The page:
Piet Oosterbeek shows you another side of Tbilisi.
Amsterdam’s Melkweg turns half a century this year, and to reflect upon its core values throughout 50 years of existence, the renowned club and cultural venue organizes various programs and events. The first of many such occasions features Glamcult’s dear collaborator Piet Oosterbeek with his exhibition “Everything OK not OK”.
The photographer often works with themes such as identity and the special in relation to the norm, and in “Everything OK not OK” Oosterbeek showcases young people in typical Western European street style against the backdrop of Tbilisi, Georgia. A double-folded image emerges, one wherein counterculture clashes with a largely conservative Georgian society. The young people’s resistance is channeled through their appearance—piercings or dyed hair—in a place where the general population often scrutinizes such seemingly small gestures. Concrete flats set the stage, an all too familiar setting to progressive Georgian youth that nevertheless remains (to a large extent) foreign to the Western eye. And this is perhaps the crux of Oosterbeek’s work: to examine how we interpret this series from a Western perspective, and hence to reflect upon our surroundings and selves. Alongside questioning the Western spectator, the artist offers the pictured individuals a platform through which they can raise their voice.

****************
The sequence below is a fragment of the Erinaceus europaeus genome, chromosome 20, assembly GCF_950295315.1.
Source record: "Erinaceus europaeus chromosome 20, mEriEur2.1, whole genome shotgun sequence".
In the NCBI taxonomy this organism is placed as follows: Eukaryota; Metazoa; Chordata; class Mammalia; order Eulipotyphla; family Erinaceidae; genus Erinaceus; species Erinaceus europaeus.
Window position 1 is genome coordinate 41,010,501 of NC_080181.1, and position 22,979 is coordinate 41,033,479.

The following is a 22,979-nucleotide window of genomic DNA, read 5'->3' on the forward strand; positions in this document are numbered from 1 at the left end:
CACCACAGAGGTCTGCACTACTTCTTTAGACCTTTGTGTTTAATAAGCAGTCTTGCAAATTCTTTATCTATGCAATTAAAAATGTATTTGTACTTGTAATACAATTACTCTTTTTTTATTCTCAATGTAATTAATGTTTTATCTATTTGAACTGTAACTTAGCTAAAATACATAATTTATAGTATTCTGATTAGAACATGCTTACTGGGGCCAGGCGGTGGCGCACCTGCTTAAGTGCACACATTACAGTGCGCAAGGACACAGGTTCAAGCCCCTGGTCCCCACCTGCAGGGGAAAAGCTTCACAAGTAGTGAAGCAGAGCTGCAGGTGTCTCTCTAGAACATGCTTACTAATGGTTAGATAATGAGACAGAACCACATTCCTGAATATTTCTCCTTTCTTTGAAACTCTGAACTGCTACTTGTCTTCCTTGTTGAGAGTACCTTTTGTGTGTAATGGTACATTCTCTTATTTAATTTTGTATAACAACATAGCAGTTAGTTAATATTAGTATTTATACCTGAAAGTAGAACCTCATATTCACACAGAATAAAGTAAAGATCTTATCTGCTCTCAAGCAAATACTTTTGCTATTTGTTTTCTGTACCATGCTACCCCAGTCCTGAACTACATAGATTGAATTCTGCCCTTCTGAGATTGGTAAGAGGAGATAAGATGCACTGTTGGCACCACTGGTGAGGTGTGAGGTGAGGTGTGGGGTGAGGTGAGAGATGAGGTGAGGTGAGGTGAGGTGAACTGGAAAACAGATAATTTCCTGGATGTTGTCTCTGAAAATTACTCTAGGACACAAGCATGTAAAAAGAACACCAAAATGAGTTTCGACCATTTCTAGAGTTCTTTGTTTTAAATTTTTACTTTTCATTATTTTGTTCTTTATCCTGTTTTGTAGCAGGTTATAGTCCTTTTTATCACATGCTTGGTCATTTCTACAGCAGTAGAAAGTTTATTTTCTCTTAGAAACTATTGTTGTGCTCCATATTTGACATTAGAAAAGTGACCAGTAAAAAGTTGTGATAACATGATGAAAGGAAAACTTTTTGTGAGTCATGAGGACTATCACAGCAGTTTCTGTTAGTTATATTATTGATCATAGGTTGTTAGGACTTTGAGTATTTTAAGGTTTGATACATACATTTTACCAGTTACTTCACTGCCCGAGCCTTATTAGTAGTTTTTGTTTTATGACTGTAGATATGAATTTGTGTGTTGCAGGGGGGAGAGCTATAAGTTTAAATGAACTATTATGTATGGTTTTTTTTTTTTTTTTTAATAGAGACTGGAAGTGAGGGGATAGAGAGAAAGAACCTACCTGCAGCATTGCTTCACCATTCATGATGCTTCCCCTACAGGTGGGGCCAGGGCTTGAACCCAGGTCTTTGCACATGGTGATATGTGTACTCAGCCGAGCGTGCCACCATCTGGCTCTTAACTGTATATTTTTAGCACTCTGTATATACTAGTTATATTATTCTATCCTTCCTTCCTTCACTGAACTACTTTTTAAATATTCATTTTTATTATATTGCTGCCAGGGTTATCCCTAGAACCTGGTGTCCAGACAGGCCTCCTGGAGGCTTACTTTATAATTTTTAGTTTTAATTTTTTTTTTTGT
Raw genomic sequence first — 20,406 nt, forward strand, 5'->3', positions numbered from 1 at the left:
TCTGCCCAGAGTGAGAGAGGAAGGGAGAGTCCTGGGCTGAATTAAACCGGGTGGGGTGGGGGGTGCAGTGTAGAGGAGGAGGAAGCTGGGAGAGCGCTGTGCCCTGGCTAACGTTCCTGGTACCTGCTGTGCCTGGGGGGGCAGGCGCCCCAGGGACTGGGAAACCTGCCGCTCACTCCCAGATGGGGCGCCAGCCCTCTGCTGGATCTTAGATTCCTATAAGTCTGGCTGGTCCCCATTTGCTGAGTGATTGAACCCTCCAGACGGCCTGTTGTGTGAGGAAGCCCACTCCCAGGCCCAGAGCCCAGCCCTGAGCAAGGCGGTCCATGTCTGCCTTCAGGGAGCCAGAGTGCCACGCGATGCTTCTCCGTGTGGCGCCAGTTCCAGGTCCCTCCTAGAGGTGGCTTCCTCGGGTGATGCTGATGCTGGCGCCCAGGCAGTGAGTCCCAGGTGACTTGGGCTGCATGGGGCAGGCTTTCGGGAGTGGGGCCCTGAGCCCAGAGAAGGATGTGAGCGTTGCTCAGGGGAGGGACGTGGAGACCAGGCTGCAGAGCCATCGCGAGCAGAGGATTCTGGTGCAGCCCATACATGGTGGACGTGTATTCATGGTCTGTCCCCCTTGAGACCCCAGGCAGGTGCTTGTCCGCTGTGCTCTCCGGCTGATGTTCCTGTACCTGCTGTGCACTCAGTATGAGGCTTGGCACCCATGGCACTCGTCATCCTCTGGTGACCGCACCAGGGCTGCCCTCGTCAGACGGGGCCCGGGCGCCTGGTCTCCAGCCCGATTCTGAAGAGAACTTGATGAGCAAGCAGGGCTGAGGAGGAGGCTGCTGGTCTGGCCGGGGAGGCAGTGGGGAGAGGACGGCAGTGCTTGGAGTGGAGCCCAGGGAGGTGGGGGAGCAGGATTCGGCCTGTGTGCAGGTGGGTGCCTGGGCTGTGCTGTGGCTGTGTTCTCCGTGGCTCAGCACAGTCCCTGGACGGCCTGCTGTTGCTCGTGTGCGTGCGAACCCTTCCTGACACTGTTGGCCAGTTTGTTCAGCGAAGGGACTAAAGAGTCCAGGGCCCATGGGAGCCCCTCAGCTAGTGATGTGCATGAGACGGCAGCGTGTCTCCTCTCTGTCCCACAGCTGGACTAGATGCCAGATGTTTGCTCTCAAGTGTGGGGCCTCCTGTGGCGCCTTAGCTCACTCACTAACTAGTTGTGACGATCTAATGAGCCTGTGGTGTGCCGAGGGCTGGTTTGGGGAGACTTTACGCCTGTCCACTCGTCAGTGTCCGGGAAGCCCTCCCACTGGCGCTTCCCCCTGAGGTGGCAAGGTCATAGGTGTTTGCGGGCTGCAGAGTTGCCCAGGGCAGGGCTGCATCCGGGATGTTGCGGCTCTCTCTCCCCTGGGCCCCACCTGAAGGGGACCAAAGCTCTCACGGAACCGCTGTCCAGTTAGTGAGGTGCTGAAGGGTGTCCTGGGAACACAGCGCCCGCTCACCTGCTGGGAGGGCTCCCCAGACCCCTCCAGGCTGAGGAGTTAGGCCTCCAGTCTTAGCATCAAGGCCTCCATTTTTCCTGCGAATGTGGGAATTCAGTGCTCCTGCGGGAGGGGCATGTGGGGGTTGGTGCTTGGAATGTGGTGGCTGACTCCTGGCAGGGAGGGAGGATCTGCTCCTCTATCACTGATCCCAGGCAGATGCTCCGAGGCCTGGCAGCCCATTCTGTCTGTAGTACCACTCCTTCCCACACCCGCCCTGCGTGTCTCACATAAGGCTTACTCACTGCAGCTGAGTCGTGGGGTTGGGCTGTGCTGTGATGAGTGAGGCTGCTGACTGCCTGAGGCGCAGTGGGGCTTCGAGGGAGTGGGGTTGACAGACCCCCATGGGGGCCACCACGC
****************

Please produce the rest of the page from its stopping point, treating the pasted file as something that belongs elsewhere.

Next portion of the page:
The exhibition opens coming Friday, 10 January, and during the opening a booklet of the series, designed by Ricardo Leite, will be available for purchase—a selection of images with several quotes of the subjects photographed, plus a poster. There will also be a special edition sold, with a print inside. See you there!